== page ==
May 1999
The Caspian Sea
Africa’s Wild Dogs
Pirates of the Whydah
Missouri Breaks
Ants and Plants—Friends and Foes
The Rise of Life on Earth
In Next Month’s Issue


The Caspian Sea
By Robert Cullen
Photographs by Reza

Five countries now ring the Caspian, where two stood only a decade ago. The Soviet Union’s breakup left regional economies in tatters; it also spurred the biggest oil rush of the past quarter century.

Double Map Supplement: Caspian Sea

Read the complete NATIONAL GEOGRAPHIC article. Then go behind the scenes with an essay by the author, and add your thoughts in our forum.

Caspian Sea
Return to top

Wild Dogs Africa’s Wild Dogs
By Richard Conniff
Photographs by Chris Johns

Dogs? Not really. Wild? Definitely. Only distantly related to any of the world’s other canids, these bush hunters live in sociable packs but suffer a bloodthirsty reputation.

Return to top

Pirates of the Whydah
By Donovan Webster
Photographs by Bill Curtsinger and Brian Skerry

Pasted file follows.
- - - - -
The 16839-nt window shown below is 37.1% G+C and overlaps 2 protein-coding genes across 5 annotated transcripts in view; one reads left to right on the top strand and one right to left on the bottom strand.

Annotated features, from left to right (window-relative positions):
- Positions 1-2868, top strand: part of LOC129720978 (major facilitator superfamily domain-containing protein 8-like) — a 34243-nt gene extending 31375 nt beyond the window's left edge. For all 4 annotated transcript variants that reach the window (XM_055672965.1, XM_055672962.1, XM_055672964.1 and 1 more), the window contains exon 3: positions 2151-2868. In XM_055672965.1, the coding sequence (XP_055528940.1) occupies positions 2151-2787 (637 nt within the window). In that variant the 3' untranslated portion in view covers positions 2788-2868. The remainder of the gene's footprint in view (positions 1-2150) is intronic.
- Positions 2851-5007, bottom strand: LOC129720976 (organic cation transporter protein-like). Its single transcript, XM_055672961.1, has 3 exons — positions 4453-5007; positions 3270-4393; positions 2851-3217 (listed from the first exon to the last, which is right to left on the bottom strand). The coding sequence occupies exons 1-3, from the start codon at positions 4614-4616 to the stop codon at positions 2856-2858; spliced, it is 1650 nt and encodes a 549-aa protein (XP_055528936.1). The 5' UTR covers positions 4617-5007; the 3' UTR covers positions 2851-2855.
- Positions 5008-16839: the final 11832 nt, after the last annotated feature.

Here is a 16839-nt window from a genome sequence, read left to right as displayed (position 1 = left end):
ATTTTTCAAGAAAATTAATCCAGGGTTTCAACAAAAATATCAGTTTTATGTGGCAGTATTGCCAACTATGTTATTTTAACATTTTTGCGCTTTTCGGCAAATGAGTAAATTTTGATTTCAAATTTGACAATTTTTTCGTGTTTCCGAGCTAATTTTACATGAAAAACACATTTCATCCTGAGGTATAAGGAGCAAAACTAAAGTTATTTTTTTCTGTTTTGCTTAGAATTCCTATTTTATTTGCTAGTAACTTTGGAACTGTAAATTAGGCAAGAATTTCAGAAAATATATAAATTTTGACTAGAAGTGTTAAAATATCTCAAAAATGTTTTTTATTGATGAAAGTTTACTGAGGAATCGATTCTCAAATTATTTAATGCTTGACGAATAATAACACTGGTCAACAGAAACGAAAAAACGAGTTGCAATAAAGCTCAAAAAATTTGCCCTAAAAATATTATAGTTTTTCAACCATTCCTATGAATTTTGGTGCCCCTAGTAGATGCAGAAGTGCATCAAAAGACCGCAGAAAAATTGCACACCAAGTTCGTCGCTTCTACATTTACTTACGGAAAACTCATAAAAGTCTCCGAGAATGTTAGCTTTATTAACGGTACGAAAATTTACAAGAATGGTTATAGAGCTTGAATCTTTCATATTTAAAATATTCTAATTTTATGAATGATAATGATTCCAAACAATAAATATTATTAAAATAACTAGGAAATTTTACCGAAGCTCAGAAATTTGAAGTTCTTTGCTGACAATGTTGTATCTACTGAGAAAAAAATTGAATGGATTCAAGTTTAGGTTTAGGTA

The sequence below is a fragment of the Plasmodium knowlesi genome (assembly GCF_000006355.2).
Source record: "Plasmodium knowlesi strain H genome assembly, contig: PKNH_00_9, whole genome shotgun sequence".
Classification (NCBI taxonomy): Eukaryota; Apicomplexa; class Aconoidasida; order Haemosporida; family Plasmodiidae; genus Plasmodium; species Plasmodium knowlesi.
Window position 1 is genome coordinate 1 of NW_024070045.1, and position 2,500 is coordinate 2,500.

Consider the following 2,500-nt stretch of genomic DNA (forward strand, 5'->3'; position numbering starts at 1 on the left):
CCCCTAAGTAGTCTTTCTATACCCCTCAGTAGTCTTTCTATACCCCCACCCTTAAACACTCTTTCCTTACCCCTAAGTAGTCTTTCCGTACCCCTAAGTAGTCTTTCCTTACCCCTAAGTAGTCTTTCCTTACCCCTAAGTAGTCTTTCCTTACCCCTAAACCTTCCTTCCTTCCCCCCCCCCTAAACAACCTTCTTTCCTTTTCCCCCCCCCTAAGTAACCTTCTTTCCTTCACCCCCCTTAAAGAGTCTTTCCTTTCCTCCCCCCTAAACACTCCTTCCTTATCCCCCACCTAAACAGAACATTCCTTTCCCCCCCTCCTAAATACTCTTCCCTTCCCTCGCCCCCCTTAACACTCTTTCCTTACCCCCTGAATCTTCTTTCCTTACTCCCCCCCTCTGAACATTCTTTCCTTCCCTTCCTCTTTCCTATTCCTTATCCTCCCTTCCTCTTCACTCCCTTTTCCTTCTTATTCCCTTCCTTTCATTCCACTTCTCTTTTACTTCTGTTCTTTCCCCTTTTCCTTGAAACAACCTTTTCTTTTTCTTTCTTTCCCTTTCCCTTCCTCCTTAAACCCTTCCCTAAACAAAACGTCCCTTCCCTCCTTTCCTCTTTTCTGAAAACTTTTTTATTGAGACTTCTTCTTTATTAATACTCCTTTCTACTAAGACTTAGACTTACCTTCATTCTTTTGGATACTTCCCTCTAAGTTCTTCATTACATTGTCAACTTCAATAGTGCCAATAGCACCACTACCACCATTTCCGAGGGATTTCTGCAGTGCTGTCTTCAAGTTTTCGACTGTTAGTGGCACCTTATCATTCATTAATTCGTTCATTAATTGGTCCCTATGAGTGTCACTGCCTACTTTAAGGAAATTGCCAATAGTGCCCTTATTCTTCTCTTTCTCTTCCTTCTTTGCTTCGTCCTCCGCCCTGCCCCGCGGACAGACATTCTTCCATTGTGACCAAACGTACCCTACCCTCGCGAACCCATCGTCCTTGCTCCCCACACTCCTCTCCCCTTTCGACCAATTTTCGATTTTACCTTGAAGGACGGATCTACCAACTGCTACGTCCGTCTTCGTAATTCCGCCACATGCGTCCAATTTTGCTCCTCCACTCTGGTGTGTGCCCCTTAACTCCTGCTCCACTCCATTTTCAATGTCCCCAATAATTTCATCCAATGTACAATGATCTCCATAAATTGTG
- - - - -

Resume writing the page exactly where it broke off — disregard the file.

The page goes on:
Survivors swore the Whydah was packed with plunder when a nor’easter swamped her off Cape Cod in 1717. Now salvagers searching for the loot have hit archaeological gold: artifacts offering a treasure trove of insights into the lives of pirates.

Visit our “Pirates of the Whydah” museum exhibit online.

Meet the Whyday Pirates in our Web exclusive.

Read the complete NATIONAL GEOGRAPHIC article.

Pirates of Whydah
Return to top

Missouri Breaks Missouri Breaks
By John Barsness
Photographs by William Albert Allard

In the river-gouged plains of eastern Montana folks tough as branding irons find community—when they want it.

Return to top

Ants and Plants—Friends and Foes
Article and photographs by Mark W. Moffett

In return for sustenance, ants pollinate and guard plants. But when ants ravage crucial nutrients, plants retaliate. Rarely captured images illustrate relationships both symbiotic and hostile.

Friends and Foes
Return to top

Fins to Feet The Rise of Life on Earth
By Kerri Westenberg
Photographs by Jonathan Blair

Did ancient fish haul themselves ashore on fins that later became limbs? Probably not, according to new discoveries suggesting that the legs animals use to walk on land originated in the Devonian period for life in the water.

Return to top

In Next Month’s Issue of NATIONAL GEOGRAPHIC

Cuba; The Rebirth of Old Havana; A Dinosaur Named Sue; John Glenn: Man With a Mission; Tam Dao—Sanctuary Under Siege; Ancient Art of the Sahara; Deep Soul of the New River

Return to top

Main | Magazine Menu | Highlights | Match Wits | Membership | Forum | Archive

Home